Mad River Expedition 176
- Street cred: One of our trip members promptly bought it at the take-out.
- It weighs just 60 lbs. (with aluminum gunwales), meaning you can make miles with smiles.
- Very aesthetically pleasing...make you feel like a true canoeist.
- A bit delicate looking, creating a phobia of all things igneous.
- Comfortable and breathable cane seats, but one tester found that the black gunwales burned her legs when heated up in the hot desert sun.
- Our test model was white, leaving it with a muddy bathtub ring from the silt-carrying Green River at every camp.
If you have the money and are serious about your canoe tripping, buy this baby—you’ll be hard pressed to find a better expedition canoes. Matching its crisp aesthetics is the feeling you get from every stroke. Well-sized for handling and maneuverability, it turns when you need it to, yet straight-out hauls on the flats. The smaller details are also spot-on, including a sliding, contoured cane bow seat (and cane bucket stern seat), contoured portage yoke, tripping thwart, adjustable stern ash footbrace, shaped ash carry handles, and thermoformed polyethylene decks. Stable and balanced for open water, but nimble enough to maneuver in tighter quarters (or for retrieving that poorly tossed Frisbee). Its uber-light-weight composite construction might make you feel a bit guilty about packing along those Fosters oilcans, but at the same time it frees up weight for such luxuries.
Mad River has been building Kevlar/aramid fiber canoes as long as anyone, and it shows in the Expedition 176. For those not privy to such materials, Kevlar has a tensile strength five times stronger than steel and great impact absorption and tear resistance, making it the perfect choice for high-end canoes. And Mad River ups the ante by combining its Kevlar weave with a hybrid composite combo of fiberglass and graphite, all capped with a gel coat for abrasion resistance, to build one of the most durable canoes per pound in the business.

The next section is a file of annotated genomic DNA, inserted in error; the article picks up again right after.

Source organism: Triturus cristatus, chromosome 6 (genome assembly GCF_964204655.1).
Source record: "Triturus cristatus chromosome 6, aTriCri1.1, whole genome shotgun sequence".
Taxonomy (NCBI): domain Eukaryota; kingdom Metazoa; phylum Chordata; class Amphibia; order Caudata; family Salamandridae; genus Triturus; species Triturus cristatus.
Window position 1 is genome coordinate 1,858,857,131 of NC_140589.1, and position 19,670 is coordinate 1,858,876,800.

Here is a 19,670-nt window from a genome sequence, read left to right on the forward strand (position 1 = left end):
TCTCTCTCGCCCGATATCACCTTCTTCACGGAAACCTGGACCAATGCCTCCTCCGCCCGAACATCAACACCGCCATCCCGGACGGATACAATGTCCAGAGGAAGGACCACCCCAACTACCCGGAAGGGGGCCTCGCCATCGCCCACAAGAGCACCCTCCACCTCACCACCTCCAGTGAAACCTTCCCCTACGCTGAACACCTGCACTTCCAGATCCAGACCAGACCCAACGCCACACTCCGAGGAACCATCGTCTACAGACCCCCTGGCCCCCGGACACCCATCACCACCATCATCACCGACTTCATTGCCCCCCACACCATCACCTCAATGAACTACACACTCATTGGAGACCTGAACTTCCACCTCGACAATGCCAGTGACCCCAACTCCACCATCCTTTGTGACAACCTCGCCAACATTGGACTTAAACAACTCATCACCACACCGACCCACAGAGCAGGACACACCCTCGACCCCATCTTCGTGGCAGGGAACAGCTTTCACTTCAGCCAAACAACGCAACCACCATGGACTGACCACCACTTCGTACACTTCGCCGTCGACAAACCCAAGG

In an informal, makeshift score sheet tallied at the end of the trip, the Expedition 176 scored 10s in the tracking and hull speed categories – perhaps the two most important attributes in any long-distance journey. It was also frequently the first canoe “dibbed” each morning before the gear-loading began. One paddler commented, “It has lots of leg room and its contoured cane seat reminded me of my Laz-y- boy back home. It was the Bentley of our trip—a floating work of art—that effortlessly stayed out front of the group when scrambling for a late-evening campsite before the kids melted down. A good combination of light weight with durability. My wife said that paddling it made me look 10 years younger.”
How We Tested It
We took the Expedition 76 on a six-day, 52-mile flatwater trip down Stillwater Canyon of the Green River through the heart of Canyonlands National Park. In all we had 20 people—including 11 kids and nine adults—and 10 canoes, unloading and loading them every night (a true test of their “expedition” accolades) at different camps. While we didn’t get it into lake chop common on big crossings in locations like Quetico and the Boundary Waters, we did punch it across the occasional eddy line, dealt with a few afternoon whitecaps whipped up by August thunderstorms, and had a ripple or two to negotiate. As well as it handled on the water, it also did so at the confluence with the Colorado, where Tex’s Shuttle Service met us with a jet boat for the two-hour ride back up the Colorado to Moab. Loading 10 boats atop our lone jet boat, the drivers commented fondly on its light weight when shouldering it onto the rack.
The products featured in this test have been loaned to the Gear Institute. For more on our policies regarding editorial objectivity and sample returns, see here.
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